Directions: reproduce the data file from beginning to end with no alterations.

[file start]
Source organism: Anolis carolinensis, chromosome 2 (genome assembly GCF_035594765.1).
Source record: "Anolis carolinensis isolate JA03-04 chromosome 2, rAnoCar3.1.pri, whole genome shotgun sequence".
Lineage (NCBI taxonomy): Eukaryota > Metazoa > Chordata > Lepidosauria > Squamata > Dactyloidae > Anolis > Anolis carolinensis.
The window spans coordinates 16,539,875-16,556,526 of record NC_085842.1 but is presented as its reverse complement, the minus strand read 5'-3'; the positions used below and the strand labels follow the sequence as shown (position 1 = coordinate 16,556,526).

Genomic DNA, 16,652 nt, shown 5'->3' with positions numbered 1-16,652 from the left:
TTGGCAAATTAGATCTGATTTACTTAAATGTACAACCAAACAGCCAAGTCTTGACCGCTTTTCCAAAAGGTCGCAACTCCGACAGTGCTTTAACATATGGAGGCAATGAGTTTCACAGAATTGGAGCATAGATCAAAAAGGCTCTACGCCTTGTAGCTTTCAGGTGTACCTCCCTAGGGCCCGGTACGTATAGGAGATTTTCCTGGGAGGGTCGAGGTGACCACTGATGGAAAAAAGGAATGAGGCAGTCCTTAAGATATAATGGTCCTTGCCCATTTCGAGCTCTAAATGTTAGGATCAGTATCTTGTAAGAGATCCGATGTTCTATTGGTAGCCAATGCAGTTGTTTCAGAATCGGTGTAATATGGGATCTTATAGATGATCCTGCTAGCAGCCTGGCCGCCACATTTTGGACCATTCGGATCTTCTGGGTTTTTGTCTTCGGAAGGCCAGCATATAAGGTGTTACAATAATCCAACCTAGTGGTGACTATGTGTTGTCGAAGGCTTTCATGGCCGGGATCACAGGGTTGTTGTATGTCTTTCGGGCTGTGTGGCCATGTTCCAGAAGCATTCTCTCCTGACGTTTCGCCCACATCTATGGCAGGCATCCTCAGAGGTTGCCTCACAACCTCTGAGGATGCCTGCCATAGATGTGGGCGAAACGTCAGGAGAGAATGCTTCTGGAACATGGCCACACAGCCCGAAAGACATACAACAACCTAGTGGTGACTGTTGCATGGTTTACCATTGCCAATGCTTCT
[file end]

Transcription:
Source organism: Anolis carolinensis, chromosome 2 (genome assembly GCF_035594765.1).
Source record: "Anolis carolinensis isolate JA03-04 chromosome 2, rAnoCar3.1.pri, whole genome shotgun sequence".
Lineage (NCBI taxonomy): Eukaryota > Metazoa > Chordata > Lepidosauria > Squamata > Dactyloidae > Anolis > Anolis carolinensis.
The window spans coordinates 16,539,875-16,556,526 of record NC_085842.1 but is presented as its reverse complement, the minus strand read 5'-3'; the positions used below and the strand labels follow the sequence as shown (position 1 = coordinate 16,556,526).

Genomic DNA, 16,652 nt, shown 5'->3' with positions numbered 1-16,652 from the left:
TTGGCAAATTAGATCTGATTTACTTAAATGTACAACCAAACAGCCAAGTCTTGACCGCTTTTCCAAAAGGTCGCAACTCCGACAGTGCTTTAACATATGGAGGCAATGAGTTTCACAGAATTGGAGCATAGATCAAAAAGGCTCTACGCCTTGTAGCTTTCAGGTGTACCTCCCTAGGGCCCGGTACGTATAGGAGATTTTCCTGGGAGGGTCGAGGTGACCACTGATGGAAAAAAGGAATGAGGCAGTCCTTAAGATATAATGGTCCTTGCCCATTTCGAGCTCTAAATGTTAGGATCAGTATCTTGTAAGAGATCCGATGTTCTATTGGTAGCCAATGCAGTTGTTTCAGAATCGGTGTAATATGGGATCTTATAGATGATCCTGCTAGCAGCCTGGCCGCCACATTTTGGACCATTCGGATCTTCTGGGTTTTTGTCTTCGGAAGGCCAGCATATAAGGTGTTACAATAATCCAACCTAGTGGTGACTATGTGTTGTCGAAGGCTTTCATGGCCGGGATCACAGGGTTGTTGTATGTCTTTCGGGCTGTGTGGCCATGTTCCAGAAGCATTCTCTCCTGACGTTTCGCCCACATCTATGGCAGGCATCCTCAGAGGTTGCCTCACAACCTCTGAGGATGCCTGCCATAGATGTGGGCGAAACGTCAGGAGAGAATGCTTCTGGAACATGGCCACACAGCCCGAAAGACATACAACAACCTAGTGGTGACTGTTGCATGGTTTACCATTGCCAATGCTTCT